It’s an area half the size of Rhode Island.
The desert in Southern California could be in for a climate-friendly makeover, after the Obama administration released its plans to develop more renewable energy projects on federally owned land.
On Tuesday the Interior Department released the final version of a plan that would open up about half a million non-contiguous acres—half the size of Rhode Island—for projects such as wind and solar farms in the Mojave Desert and surrounding areas. It would also more than double the amount of land dedicated to protecting delicate desert ecosystems that are home to vulnerable species, including the desert tortoise.
The Mojave Desert, which stretches across most of Southern California, is a potential gold mine for clean energy. Earlier this year, the world’s largest solar farm opened there, near Joshua Tree National Park. According to Interior, the desert and the its surrounding area have the sun and wind potential to support 20,000 megawatts of renewable projects, about equal to the amount of solar energy installed nationwide today. In announcing the plan, Secretary of the Interior Sally Jewell said that public lands will “play a key role” in helping the United States meet its goal of procuring 20 percent of its electricity from renewable sources (excluding large hydro dams) by 2030—up from about 7 percent now.
But over the past few years, efforts to develop all that potential have sparked clashes between clean energy buffs and conservationists who don’t want to see pristine landscapes blanketed by vast arrays of solar panels. One pioneering project, the Ivanpah Lake solar farm, became a pariah after environmental groups said that it encroached on tortoise habitat and that its sunlight-concentrating panels were blasting superheated rays into birds’ flight paths and killing tens of thousands of them. Subsequent estimates put the death toll much lower, but the Ivanpah controversy underscored just how hard it can be for government planners to find common ground between competing environmental interests.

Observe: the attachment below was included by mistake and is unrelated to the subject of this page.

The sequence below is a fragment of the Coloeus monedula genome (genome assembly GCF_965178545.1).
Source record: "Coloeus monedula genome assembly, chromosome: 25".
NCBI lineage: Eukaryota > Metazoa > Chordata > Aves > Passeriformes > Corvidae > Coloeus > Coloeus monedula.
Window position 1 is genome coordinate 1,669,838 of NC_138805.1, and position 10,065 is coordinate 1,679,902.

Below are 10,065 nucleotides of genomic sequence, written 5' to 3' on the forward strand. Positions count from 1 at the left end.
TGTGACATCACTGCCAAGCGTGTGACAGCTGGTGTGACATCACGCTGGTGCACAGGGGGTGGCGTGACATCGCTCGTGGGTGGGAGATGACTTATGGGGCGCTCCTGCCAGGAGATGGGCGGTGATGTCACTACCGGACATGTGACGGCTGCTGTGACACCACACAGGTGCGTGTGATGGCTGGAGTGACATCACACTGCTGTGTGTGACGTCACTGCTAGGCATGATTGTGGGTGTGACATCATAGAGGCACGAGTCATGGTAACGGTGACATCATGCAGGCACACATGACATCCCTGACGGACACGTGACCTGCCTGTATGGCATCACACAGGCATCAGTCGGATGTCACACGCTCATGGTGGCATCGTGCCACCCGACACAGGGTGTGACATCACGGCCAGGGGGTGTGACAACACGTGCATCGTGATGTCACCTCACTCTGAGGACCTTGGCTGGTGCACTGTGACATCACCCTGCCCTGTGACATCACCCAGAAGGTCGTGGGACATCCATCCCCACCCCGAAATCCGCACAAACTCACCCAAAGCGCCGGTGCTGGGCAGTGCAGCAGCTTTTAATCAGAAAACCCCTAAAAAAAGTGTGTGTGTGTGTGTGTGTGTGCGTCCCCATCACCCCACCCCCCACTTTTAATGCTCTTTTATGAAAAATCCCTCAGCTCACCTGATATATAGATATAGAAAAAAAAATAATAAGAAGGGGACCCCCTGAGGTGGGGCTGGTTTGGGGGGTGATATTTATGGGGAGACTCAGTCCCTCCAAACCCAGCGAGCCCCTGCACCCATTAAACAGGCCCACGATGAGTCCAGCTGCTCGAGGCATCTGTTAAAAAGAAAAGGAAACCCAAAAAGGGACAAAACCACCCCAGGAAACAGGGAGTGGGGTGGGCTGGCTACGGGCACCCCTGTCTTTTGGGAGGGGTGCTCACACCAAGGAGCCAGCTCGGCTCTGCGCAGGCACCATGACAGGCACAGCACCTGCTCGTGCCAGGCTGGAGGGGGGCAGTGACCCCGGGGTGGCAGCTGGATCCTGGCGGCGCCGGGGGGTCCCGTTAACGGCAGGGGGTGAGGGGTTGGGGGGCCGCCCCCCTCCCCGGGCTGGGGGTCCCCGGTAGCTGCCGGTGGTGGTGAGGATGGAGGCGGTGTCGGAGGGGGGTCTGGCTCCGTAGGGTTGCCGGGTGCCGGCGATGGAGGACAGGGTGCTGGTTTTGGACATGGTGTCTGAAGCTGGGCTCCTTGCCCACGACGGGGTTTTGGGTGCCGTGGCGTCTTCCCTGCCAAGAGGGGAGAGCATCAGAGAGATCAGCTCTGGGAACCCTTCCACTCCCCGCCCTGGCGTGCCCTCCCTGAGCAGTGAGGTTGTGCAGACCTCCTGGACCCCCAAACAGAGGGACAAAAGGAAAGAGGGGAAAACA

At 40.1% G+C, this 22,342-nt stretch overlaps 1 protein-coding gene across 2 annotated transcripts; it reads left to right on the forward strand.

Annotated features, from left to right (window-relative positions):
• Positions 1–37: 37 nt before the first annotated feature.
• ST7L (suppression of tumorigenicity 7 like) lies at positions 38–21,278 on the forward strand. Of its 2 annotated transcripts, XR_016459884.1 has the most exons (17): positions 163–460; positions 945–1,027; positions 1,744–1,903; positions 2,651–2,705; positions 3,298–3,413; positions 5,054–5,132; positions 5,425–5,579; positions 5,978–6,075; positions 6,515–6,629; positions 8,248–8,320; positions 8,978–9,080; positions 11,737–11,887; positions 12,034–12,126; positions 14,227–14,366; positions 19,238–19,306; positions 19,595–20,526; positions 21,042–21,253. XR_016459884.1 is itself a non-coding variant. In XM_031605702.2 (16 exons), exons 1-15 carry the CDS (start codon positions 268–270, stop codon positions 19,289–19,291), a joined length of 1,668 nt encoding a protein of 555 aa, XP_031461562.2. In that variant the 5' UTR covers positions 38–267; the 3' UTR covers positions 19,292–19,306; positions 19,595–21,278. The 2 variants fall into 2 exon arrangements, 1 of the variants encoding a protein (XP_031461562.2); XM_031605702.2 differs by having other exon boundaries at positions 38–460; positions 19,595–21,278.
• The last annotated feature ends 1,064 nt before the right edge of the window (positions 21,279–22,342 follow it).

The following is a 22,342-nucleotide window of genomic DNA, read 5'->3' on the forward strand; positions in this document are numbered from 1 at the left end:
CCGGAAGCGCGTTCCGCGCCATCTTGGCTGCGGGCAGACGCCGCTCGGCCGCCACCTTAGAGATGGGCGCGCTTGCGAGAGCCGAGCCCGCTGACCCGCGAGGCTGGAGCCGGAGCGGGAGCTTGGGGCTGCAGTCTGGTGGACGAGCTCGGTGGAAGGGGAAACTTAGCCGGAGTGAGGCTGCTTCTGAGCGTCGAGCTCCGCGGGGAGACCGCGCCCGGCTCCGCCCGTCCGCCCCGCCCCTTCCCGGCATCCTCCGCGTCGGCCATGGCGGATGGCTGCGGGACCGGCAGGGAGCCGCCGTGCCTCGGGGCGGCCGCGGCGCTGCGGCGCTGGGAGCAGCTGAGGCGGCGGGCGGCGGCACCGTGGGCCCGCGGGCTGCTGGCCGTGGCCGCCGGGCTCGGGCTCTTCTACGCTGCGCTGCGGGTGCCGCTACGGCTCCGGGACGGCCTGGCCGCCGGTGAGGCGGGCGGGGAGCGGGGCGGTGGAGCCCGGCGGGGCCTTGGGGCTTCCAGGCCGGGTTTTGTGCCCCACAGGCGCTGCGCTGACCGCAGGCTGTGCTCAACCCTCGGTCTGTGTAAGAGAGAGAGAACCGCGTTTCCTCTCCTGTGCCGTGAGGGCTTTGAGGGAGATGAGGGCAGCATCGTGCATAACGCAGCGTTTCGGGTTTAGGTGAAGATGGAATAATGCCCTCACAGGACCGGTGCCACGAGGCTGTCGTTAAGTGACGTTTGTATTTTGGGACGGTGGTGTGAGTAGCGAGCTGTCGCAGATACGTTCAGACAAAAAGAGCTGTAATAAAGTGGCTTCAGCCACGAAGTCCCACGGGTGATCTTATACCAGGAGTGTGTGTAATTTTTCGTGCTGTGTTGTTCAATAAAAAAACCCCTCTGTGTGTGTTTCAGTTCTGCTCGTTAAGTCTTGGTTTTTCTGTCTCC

The new plan (finalized in October but made public Tuesday) is meant to clear the air by painstakingly analyzing a 2 million-acre swath of Southern California and offering a comprehensive take on where to focus clean energy development. Scientists and planners from a host of agencies stockpiled research on wildlife, water, agriculture, historic and cultural sites, and other features in an effort to find spots that have high renewable energy potential with minimal environmental impact.
In the map below, the pink and red areas are where the Bureau of Land Management recommends that private developers focus their efforts. Orange and blue hatching shows areas proposed for conservation:
Anyone who wants to build a wind or solar farm in these areas still has to go through the normal permitting process that any development on public land has to clear. But the plan is meant to help developers avoid headaches by showing them the areas that the feds have already decided are either not ecologically sensitive, or that are already too degraded to worry much about building in. That’s a departure from the previous modus operandi, in which federal officials made case-by-case decisions on each proposed project.
“It’s a real change from how BLM has approached renewable energy development in the past,” said Erica Brand, California energy program director at the Nature Conservancy. The agency, she added, is “protecting desert landscapes by directing development to areas that are more degraded.”
Similar reviews of private and state-owned land will be released over the next year. And you can bet that there will be plenty of interest from renewable energy companies. California has the country’s most favorable investment climate for renewable energy, according to Ernst & Young, and the state recently adopted the country’s most aggressive renewable energy target: 50 percent of its electricity mix by 2030. That’s up from 20 percent now.
“The [Mojave] Desert has some of the most intact natural landscapes in the lower 48,” Brand said. “As we transition to cleaner energy sources, and work to meet our climate goals, we also have to keep those natural resources intact.”